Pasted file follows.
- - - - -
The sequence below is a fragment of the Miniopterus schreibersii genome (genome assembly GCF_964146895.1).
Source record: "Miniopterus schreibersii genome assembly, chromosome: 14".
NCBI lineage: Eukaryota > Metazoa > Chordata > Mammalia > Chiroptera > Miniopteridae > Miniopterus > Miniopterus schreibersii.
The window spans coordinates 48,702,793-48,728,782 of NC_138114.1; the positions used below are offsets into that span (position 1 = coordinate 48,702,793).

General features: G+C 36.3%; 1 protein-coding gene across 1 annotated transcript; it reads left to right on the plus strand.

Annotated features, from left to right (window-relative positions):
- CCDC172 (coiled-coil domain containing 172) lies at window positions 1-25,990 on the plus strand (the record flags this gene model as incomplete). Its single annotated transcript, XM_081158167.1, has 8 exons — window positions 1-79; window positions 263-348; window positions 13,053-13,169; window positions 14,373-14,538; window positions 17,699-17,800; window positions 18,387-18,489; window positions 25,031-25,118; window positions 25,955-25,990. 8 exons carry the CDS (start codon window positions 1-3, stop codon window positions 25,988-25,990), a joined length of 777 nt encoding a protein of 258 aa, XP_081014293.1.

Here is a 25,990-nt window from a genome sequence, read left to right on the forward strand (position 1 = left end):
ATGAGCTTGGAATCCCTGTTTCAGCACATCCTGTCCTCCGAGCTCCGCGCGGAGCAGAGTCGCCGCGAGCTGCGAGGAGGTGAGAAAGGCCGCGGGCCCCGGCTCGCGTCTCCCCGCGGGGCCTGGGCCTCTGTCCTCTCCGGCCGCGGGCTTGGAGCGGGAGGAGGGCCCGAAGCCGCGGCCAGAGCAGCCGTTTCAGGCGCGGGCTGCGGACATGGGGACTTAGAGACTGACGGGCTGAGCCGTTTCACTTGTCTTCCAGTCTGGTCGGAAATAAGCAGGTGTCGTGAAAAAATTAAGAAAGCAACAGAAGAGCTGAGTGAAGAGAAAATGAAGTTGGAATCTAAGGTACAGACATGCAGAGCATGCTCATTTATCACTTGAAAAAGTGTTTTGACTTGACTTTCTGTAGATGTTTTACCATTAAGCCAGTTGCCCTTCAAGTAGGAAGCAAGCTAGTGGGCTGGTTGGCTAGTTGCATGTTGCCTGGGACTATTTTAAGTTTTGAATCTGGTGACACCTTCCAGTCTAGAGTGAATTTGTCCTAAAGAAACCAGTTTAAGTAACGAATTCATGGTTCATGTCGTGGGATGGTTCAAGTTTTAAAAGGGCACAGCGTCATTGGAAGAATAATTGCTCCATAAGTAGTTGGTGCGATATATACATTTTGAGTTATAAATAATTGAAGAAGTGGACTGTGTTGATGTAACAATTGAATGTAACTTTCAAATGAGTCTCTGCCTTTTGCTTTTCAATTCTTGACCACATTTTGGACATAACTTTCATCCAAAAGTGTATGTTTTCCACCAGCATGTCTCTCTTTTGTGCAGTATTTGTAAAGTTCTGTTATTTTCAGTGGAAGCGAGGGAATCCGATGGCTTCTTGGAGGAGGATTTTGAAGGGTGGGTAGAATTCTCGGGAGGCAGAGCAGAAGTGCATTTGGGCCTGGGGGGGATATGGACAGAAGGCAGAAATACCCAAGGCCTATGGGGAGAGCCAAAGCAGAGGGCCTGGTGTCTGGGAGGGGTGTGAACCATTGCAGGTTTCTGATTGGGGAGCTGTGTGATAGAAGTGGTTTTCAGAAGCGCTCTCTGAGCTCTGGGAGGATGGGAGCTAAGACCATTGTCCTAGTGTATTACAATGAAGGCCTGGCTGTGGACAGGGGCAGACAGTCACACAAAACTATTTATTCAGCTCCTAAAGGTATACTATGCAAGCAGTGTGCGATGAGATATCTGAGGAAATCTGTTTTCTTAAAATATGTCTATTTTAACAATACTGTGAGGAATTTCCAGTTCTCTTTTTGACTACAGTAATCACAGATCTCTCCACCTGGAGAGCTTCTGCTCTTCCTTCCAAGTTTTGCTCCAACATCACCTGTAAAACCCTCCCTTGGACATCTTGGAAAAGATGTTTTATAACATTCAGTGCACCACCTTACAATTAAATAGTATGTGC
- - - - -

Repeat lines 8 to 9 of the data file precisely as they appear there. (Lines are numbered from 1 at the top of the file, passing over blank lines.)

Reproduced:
Here is a 25,990-nt window from a genome sequence, read left to right on the forward strand (position 1 = left end):
ATGAGCTTGGAATCCCTGTTTCAGCACATCCTGTCCTCCGAGCTCCGCGCGGAGCAGAGTCGCCGCGAGCTGCGAGGAGGTGAGAAAGGCCGCGGGCCCCGGCTCGCGTCTCCCCGCGGGGCCTGGGCCTCTGTCCTCTCCGGCCGCGGGCTTGGAGCGGGAGGAGGGCCCGAAGCCGCGGCCAGAGCAGCCGTTTCAGGCGCGGGCTGCGGACATGGGGACTTAGAGACTGACGGGCTGAGCCGTTTCACTTGTCTTCCAGTCTGGTCGGAAATAAGCAGGTGTCGTGAAAAAATTAAGAAAGCAACAGAAGAGCTGAGTGAAGAGAAAATGAAGTTGGAATCTAAGGTACAGACATGCAGAGCATGCTCATTTATCACTTGAAAAAGTGTTTTGACTTGACTTTCTGTAGATGTTTTACCATTAAGCCAGTTGCCCTTCAAGTAGGAAGCAAGCTAGTGGGCTGGTTGGCTAGTTGCATGTTGCCTGGGACTATTTTAAGTTTTGAATCTGGTGACACCTTCCAGTCTAGAGTGAATTTGTCCTAAAGAAACCAGTTTAAGTAACGAATTCATGGTTCATGTCGTGGGATGGTTCAAGTTTTAAAAGGGCACAGCGTCATTGGAAGAATAATTGCTCCATAAGTAGTTGGTGCGATATATACATTTTGAGTTATAAATAATTGAAGAAGTGGACTGTGTTGATGTAACAATTGAATGTAACTTTCAAATGAGTCTCTGCCTTTTGCTTTTCAATTCTTGACCACATTTTGGACATAACTTTCATCCAAAAGTGTATGTTTTCCACCAGCATGTCTCTCTTTTGTGCAGTATTTGTAAAGTTCTGTTATTTTCAGTGGAAGCGAGGGAATCCGATGGCTTCTTGGAGGAGGATTTTGAAGGGTGGGTAGAATTCTCGGGAGGCAGAGCAGAAGTGCATTTGGGCCTGGGGGGGATATGGACAGAAGGCAGAAATACCCAAGGCCTATGGGGAGAGCCAAAGCAGAGGGCCTGGTGTCTGGGAGGGGTGTGAACCATTGCAGGTTTCTGATTGGGGAGCTGTGTGATAGAAGTGGTTTTCAGAAGCGCTCTCTGAGCTCTGGGAGGATGGGAGCTAAGACCATTGTCCTAGTGTATTACAATGAAGGCCTGGCTGTGGACAGGGGCAGACAGTCACACAAAACTATTTATTCAGCTCCTAAAGGTATACTATGCAAGCAGTGTGCGATGAGATATCTGAGGAAATCTGTTTTCTTAAAATATGTCTATTTTAACAATACTGTGAGGAATTTCCAGTTCTCTTTTTGACTACAGTAATCACAGATCTCTCCACCTGGAGAGCTTCTGCTCTTCCTTCCAAGTTTTGCTCCAACATCACCTGTAAAACCCTCCCTTGGACATCTTGGAAAAGATGTTTTATAACATTCAGTGCACCACCTTACAATTAAATAGTATGTGC